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If Anyone Tells You Young People Don’t Care About Politics, Show Them This Video

[Warning: Explicit Language]

Credit: Rebecca Mersand / YouTube

“We do not need incremental change, we need bold leadership. And that’s what Bernie Sanders brings to the conversation.”

Rosario Dawson, Bernie Sanders supporter and actress who portrayed Dolores Huerta (a controversial Hillary Clinton supporter) in the Cesar Chavez biopic, used her celebrity and time to introduce the Democratic presidential hopeful at his San Diego rally on Tuesday. Dawson spoke candidly about needing a president who doesn’t want to push the “shiny red button” their first day in office, a likely jab at Hillary Clinton’s past reputation as a hawk, and touted Sanders’ decade-long fight for racial, gender and socioeconomic equality.

“So, when I hear someone ask me, ‘Well, well, if it comes down to it will you vote for the other candidate if it’s Trump,'” Dawson said, immediately shaking her head in disapproval, “I say, if you want to beat Trump, vote Bernie.” At that moment, the crowd lost its collective minds.

Despite that moment of pause, it was an encouraging glimpse of young people — they made up most of the visible audience in the video — showing enthusiasm for the political process. The young age of the attendees was not lost on Dawson, who pointed out that young people have always been on the right side of history.

READ: Young Latinos Are Convincing Their Parents To Vote For Bernie Sanders

Register to vote today by downloading the Latinos Vote app for iOS and Android. Our voice matters. #WeAreAmerica

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Biden Says He Will Introduce An Immigration Bill “Immediately” But What Will Be In It?

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Biden Says He Will Introduce An Immigration Bill “Immediately” But What Will Be In It?

Chip Somodevilla / Getty Images

During the 2020 election, Latinos were a massive electoral voting bloc. In fact, for the first time ever, the Latino vote outnumbered the Black vote. According to the Pew Research Center, there are now 32 million eligible Latino voters and that accounts for 13 percent of all eligible voters. 

And, Latinos helped deliver the presidency to Joe Biden. So it can be expected that the community has high expectations for Joe Biden to deliver on his campaign promises of immigration reform.

During a recent speech about his first 100 days in office, Joe Biden outlined his priorities once he’s sworn in on January 20th, and said he would “immediately” send an immigration bill to congress.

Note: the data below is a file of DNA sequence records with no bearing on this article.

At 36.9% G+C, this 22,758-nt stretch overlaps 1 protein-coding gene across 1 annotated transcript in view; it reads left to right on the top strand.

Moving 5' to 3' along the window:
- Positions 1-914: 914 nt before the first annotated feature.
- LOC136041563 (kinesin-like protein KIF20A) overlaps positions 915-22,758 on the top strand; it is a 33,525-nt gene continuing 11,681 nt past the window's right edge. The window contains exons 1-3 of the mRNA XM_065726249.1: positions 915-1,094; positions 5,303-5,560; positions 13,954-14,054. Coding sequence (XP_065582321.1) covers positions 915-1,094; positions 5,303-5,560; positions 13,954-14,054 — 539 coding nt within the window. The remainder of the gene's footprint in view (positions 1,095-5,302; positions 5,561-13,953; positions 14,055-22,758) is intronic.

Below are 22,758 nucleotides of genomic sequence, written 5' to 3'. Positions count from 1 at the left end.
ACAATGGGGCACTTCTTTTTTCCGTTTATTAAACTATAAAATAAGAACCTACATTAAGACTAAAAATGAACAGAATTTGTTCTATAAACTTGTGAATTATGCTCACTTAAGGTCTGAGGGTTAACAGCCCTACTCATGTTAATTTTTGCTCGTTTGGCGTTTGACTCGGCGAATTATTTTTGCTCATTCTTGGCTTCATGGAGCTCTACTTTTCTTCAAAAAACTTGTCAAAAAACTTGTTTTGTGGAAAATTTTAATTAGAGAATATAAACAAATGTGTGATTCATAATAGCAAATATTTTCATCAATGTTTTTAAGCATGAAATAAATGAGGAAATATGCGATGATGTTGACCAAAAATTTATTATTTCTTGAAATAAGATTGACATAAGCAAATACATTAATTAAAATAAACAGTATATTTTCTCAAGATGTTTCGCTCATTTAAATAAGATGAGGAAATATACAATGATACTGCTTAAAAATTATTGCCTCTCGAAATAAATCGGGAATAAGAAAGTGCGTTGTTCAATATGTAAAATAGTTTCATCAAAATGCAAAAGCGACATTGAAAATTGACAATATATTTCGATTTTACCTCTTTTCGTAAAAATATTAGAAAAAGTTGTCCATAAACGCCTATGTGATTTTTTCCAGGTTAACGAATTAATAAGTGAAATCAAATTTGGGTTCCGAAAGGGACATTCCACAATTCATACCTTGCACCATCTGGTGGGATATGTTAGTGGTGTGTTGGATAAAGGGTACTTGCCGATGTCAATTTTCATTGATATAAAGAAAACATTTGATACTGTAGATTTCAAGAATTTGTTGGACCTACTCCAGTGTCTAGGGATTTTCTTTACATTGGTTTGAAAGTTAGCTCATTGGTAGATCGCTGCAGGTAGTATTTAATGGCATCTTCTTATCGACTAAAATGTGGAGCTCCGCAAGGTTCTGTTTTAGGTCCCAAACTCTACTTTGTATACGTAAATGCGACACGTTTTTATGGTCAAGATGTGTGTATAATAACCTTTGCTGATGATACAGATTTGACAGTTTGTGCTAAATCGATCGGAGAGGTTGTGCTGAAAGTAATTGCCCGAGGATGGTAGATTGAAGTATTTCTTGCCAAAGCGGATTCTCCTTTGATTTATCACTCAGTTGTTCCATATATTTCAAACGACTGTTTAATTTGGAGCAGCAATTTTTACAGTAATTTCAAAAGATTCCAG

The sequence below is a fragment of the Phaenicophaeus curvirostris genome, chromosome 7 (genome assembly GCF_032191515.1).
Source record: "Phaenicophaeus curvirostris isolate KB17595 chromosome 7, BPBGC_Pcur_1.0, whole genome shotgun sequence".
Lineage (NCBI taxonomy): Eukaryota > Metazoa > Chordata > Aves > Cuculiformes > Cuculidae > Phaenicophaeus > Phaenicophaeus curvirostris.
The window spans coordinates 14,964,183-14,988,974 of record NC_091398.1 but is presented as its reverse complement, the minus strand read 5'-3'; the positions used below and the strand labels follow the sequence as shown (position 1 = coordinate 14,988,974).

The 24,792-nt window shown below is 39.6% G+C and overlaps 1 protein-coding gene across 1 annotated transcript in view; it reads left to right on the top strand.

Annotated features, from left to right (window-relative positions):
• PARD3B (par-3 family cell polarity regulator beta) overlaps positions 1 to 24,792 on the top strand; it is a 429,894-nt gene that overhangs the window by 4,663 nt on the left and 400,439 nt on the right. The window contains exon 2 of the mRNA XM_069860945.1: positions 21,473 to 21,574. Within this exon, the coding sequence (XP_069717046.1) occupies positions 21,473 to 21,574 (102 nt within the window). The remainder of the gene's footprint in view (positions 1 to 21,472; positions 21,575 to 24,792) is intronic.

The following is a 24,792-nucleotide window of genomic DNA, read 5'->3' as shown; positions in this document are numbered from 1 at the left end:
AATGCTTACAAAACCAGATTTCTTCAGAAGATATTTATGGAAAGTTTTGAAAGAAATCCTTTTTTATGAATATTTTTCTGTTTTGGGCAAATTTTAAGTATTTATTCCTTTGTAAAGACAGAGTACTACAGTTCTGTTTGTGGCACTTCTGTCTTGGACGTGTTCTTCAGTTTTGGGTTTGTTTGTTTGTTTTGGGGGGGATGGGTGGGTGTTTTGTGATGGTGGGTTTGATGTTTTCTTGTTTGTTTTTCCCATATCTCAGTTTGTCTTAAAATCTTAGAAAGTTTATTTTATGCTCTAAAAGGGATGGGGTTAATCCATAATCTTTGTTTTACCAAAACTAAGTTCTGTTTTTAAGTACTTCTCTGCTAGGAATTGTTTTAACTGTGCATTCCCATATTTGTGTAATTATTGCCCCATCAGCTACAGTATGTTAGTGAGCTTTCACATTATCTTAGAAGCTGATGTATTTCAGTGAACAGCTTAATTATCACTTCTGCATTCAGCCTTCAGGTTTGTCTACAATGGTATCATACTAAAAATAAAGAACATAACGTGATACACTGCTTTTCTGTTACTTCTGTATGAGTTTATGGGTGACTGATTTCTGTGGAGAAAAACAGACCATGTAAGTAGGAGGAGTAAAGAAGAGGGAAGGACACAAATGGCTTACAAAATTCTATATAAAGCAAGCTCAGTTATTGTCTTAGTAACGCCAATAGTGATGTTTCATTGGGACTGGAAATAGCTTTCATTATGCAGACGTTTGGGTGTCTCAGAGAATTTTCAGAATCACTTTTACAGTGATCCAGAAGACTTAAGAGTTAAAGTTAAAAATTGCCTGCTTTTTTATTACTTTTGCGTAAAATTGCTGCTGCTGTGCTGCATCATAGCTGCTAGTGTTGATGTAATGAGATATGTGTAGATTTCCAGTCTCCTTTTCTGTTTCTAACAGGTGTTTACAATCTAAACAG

Joe Biden promises swift action on immigration reform as soon as he takes office.

Over the weekend, President-Elect Joe Biden promised he would take swift action when it comes to immigration reform and rolling back many of the cruel and dangerous policies put into place by the Trump administration.

“I will introduce an immigration bill immediately,” he said in a news conference on Friday.

Although he didn’t go into detail regarding the proposed legislation, he’s previously committed to ending Trump’s ban on immigration from predominantly Muslim nations, and that he wants a path to citizenship for Dreamers, and an increase in guest worker permits to help bring undocumented agricultural workers – many of whom are now considered “essential workers” – out of the shadows.

Biden had already promised an immigration overhaul within the first 100 days of his presidency but this commitment definitely increases the pressure on him and congress to get things done.

Biden also said his justice department will investigate the policy of child separation.

During the same press conference, Biden said that his Justice Department will determine responsibility for the family separation program, which led to more than 2,600 children being taken from caregivers after crossing the U.S. southern border, and whether it was criminal.

“There will be a thorough, thorough investigation of who is responsible, and whether or not the responsibility is criminal,” Biden said. That determination will be made by his attorney general-designate, Merrick Garland, he added.

During the campaign, Biden finally took responsibility for many of his administration’s immigration failures.

Nicknamed the “Deporter in Chief,” Obama deported more immigrants than any other president in U.S. history with over 3 million deportations during his time in office. 

But as part of that administration, Joe Biden is also complicit. That’s why during the campaign he seemed to acknowledge at least some of the pain the duo caused.